Super Mario 64

Posted by Billy on 13 February, 2016 at 4:12PM

Tags: retro, super mario 64, super mario, nintendo, nintendo 64, platformer, 3D, 1996

Super Mario 64

I love looking at games from what amounts to the puberty of video games, there's so many things to talk about. Transitioning to 3D was an awkward time for video games. Many 3D games of the era had what are commonly referred to as "tank controls" -- You turn your character left and right, and then you move forward and backwards. You never performed these actions at the same time, until Super Mario 64SM64 changed how 3D controls were thought of, thanks in part to the analog stick on the N64 controller.

And that's what really defines Mario 64. It's Super Mario, but in three-deee! Not all parts of two dimensional Mario made the transition, however. The movement has beeen overhauled heavily. Mario can now jump off walls, do ground pounds (a move given originally to Yoshi), triple jumps, backflips. Gone was the grow/shrink mechanic (Mario now has a life bar), gone was the fire flower. Mario levels in the past were traditionally linear affairs, but 3D Mario levels were more playground/sandbox environments. There is no two-player mode, and thus there's no Luigi. Really, M64 redefined what a Mario game was.

That said, Mario's new control scheme feels really smooth. However, it definitely shows its age, especially if you are used to newer Mario titles. Mario has a punch and a kick (the only game in the series to have these), which work fine, but you can still jump on most enemies. For some reason, Mario will not flip around when you go the opposite direction sometimes, which can really screw up some jumps. If you so much as put your toe on a sloped surface you will begin to slide.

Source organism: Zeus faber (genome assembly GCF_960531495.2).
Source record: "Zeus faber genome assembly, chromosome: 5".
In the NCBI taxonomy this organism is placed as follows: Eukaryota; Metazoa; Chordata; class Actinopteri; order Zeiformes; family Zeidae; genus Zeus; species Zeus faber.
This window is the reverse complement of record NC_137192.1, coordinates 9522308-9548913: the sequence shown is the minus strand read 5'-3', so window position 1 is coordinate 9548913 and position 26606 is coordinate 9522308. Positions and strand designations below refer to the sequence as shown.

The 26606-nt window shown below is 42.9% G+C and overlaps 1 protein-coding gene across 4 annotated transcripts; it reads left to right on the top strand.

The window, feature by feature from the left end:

That's really where the challenge lies, navigating the environments. As stated previously, the levels are structured sandbox-y. What this means is that instead of getting to the end of the stage, you have to complete a mission to earn a star. By and large these stars (7 per level) can be earned in any order. Sometimes you need to do something special to earn these (e.g. attack all the ghosts, beat a mini-boss), but most of these are behind platforming challenges. Most of the challenge, and hence frustration, will come from falling off of stuff. Most of the levels involve climbing, and one is even suspended over a giant bottomless pit. The satisfaction for completing these challenges is high, though, so I don't hold it against it too much. I can safely say this game is damn fun to play.

The graphics and art aren't too much to write home about, which isn't too surprising considering this was an early N64 title. There are big open areas, which is something that few games of this era could pull off. Many objects are made out of 2D sprites, and thus always face you. The snow effect is especially visually disorienting. As is par for the course of N64 games, the textures are pretty blurry. Even worse, some of them are stretched over large polygons, adding to the blurry factor.

The music is pretty damn catchy, but it's exactly what you'd expect for a Mario game. Many themes are re-used, and many motifs are re-used in differing themes. It serves the game perfectly well, but you probably wouldn't want to listen to it outside of it. Some of the songs can be down right painful to listen to after you've died several times, though. I muted the level Rainbow Ride for this very reason.

I first played Super Mario 64 when I was nine years old, and I was enamored with it. I loved exploring around the stages and completing missions on a whim. It really felt like a whole new world. These days I tend to play this more like, well, a game, instead of just as an experience. This game did a great job of filling both my childhood wonder, and my adult objective focused niches. (Not that I don't like to  explore the landscape in games, these days.) I decided to complete this game 100%, and it was quite an experience. I had never done so before, so I got to explore and see new things in a game that I was already pretty familiar. To be honest, it's a little sad knowing I've experienced all there is to see in this game, after so many years of mystery.

If you have not played this game, go get it and play it. Even though it's showing its age, it's still a lot of fun to play. I don't recommend most people go for all 120 stars, though.